This article describes how the Free Area in Front of Components rule works and how you can configure the rule. Although this rule template indicates by its name that it is checking the free area in front of components, it is actually checking a defined volume based on the checked components dimensions in conjunction with any adjustments within the rule. Failures are represented by shading the failed elements projected on to the 2D base of the defined volume.
Free area in front or around component is often required to ensure the products' operability in buildings. With the Free Area in Front of Components rule, you can detect required free areas for maintenance and safety requirements.
This article covers the following topics:
A typical use case for this rule is to investigate an equipment or building element to check free access into an electric cabinet for maintenance or installation. Also, free access on doorways, to ventilation machine, supply and exhaust air vents and pits and manholes for maintenance can be checked.
This rule calculates the defined area in front of the target component. As seen in the rule parameter visualization, the defined area is shown as a box, which can also be configured to extend this area to the left or right side of the target component, depending on the adjustments.
You can select any non-container components to check, typically they are a windows, doors or a specified piece of furniture, such as an electrical closet.
By default the depth checked for each component is defined by the width of the object. This can, however, be configured using the Checked Free Area Dimensions parameters.
In the Parameters view, you can define the checked components and free area dimensions. You can also filter any components which should be allowed in the free area.
In the component table, you can filter the components to be checked. You can select any non-container components, and no specific classification is not required in this rule. You can select properties with specific values to limit the filtering.
You can save the filter for further use by clicking (Save As), or use an already existing filter by clicking (Open).
Checked Free Area Dimensions:
If walls are found near components, only the directions away from walls are checked.
You can select from the following options:
Free Area Width (W): You can give a tolerance value (blue area) for the required width of the free area. By default, it is the same as the component (typically a door or a window) width (green area).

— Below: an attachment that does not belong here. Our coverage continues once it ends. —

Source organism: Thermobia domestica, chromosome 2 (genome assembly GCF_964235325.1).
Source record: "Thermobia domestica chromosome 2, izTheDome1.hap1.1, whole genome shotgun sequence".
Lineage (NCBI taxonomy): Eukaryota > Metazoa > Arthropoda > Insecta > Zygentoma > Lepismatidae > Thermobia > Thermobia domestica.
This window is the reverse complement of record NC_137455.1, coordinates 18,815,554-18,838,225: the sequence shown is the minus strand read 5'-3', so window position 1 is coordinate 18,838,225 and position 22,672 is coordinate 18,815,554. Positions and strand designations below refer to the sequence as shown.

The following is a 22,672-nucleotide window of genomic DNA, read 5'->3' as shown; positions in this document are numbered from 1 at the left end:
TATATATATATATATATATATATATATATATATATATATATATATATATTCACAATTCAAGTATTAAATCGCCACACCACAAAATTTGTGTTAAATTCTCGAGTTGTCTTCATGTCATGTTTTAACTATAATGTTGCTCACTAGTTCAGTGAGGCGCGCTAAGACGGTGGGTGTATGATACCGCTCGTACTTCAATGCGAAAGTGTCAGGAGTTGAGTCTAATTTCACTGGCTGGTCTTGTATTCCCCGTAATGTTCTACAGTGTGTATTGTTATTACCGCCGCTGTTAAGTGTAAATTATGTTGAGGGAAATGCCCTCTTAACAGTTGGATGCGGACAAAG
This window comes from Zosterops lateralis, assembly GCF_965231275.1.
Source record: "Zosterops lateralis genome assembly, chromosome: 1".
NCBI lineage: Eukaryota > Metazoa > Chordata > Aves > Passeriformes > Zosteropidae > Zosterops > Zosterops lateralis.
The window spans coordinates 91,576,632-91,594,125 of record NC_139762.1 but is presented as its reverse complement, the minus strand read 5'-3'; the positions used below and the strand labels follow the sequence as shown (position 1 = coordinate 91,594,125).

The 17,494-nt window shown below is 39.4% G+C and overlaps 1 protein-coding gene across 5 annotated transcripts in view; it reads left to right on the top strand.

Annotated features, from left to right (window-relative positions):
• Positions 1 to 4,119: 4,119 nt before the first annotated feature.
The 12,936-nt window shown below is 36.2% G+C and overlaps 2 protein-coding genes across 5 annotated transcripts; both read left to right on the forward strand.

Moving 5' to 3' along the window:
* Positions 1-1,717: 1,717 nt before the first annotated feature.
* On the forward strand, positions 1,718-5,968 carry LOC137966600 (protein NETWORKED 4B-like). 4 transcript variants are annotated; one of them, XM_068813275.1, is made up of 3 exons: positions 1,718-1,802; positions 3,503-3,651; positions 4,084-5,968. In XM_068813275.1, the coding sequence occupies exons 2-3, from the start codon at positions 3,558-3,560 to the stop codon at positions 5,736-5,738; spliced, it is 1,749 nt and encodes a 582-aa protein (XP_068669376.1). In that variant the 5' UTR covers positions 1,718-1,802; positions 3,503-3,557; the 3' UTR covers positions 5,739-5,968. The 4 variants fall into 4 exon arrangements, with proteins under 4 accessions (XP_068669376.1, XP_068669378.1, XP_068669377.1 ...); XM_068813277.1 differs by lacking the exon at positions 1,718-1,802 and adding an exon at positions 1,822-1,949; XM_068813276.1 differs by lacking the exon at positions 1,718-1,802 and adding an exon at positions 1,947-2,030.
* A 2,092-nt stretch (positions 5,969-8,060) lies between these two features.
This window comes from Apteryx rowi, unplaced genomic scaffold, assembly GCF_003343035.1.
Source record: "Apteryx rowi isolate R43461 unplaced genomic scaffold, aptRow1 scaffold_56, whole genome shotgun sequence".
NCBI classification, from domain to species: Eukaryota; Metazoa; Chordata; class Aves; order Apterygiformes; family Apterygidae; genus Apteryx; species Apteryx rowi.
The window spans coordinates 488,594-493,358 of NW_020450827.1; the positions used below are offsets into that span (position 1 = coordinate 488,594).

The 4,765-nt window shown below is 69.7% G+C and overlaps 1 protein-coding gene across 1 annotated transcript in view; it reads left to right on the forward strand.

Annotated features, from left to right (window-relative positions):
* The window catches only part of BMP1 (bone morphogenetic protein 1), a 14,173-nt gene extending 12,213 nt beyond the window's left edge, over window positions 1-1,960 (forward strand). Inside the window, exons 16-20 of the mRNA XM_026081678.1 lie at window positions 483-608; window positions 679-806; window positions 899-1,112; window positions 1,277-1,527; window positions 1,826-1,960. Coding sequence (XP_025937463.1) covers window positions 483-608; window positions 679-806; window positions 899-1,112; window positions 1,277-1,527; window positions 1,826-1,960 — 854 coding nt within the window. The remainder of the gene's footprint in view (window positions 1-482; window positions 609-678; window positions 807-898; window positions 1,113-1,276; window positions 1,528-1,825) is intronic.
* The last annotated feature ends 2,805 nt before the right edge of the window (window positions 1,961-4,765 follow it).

If you set the AW value to 0, it will adopt the width of the components checked. Positive adjustments to the AW parameter will reduce the width of the checked components either side by half the entered value. Negative adjustment values to the AW parameter will increase the width of the checked components either side by half of entered value.
Free Area Depth (D): You can give a tolerance value (blue area) for the required depth. By default, the depth checked is taken from the width of the object (green area).
If you set the AD value to 0, it will adopt the depth of the components checked. Positive adjustments to the AD parameter will reduce the depth of the checked components either side by half the entered value. Negative adjustment values to the AD parameter will increase the depth of the checked components either side by half of entered value.
Free Area Height (H): You can give a tolerance value (AH) to adjust the default height. By default, the height checked is taken from the height of the component.
If you set the AH value to 0, it will adopt the height of the components checked. Positive adjustments to the AH parameter will reduce the default height of the checked component by the value entered. The adjustment will reduce the height from the top and the bottom by half of the value entered. Negative adjustments to the AH parameter will increase the default height checked by the value entered.The adjustment will increase the height from the top and the bottom by half of the value entered.
Minimum and maximum values in the AW, AD and AH parameters:
As explained below, the width of the free area checked is taken from the width of the object. This can be increased or decreased by using positive and negative values in the adjustment areas.